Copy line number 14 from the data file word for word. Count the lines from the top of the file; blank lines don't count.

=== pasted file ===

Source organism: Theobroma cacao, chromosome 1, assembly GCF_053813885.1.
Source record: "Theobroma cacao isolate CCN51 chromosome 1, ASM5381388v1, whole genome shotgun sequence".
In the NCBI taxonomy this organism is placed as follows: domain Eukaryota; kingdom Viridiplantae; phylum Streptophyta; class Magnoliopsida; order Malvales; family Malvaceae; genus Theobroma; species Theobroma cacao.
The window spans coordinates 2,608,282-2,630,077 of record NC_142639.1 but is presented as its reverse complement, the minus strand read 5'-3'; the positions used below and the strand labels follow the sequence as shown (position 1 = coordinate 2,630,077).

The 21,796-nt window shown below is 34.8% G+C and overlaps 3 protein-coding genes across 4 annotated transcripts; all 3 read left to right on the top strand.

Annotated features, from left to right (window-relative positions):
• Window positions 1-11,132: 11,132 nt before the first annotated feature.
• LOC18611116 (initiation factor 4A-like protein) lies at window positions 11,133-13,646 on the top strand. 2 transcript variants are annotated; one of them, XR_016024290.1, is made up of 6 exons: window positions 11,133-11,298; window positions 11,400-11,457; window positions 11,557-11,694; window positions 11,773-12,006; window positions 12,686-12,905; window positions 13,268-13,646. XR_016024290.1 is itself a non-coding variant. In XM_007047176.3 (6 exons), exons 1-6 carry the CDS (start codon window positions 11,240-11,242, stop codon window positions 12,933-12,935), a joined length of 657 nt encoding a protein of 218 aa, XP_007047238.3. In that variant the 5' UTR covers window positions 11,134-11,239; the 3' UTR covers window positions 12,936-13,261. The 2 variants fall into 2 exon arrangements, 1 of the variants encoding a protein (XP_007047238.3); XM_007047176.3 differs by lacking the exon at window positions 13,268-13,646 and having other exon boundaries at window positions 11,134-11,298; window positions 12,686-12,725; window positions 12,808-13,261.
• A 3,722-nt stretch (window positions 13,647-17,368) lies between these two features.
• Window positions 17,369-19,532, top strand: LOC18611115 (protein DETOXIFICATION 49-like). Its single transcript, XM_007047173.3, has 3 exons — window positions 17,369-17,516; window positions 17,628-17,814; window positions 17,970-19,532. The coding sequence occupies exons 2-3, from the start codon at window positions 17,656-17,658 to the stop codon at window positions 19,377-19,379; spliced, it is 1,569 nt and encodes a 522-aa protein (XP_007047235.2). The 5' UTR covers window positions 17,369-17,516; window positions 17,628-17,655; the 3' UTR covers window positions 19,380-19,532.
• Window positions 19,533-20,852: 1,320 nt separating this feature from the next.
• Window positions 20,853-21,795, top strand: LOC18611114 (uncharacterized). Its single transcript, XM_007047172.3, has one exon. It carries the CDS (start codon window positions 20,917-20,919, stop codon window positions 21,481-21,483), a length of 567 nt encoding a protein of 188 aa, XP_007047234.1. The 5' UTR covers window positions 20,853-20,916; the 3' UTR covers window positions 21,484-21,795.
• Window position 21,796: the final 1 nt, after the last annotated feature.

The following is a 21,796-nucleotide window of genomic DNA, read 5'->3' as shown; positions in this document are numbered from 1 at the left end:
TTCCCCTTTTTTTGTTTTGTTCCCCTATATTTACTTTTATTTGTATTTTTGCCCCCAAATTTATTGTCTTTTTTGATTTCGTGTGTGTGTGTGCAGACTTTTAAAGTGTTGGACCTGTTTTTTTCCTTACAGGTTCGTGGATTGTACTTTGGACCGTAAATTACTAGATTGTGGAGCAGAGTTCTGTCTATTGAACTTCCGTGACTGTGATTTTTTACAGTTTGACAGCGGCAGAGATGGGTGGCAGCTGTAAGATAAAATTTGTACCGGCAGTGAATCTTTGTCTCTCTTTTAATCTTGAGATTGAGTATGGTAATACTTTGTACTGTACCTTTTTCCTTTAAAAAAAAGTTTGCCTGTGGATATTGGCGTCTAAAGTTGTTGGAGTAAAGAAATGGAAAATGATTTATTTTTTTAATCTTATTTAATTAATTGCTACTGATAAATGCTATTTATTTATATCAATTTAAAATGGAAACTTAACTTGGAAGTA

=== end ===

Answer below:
The following is a 21,796-nucleotide window of genomic DNA, read 5'->3' as shown; positions in this document are numbered from 1 at the left end: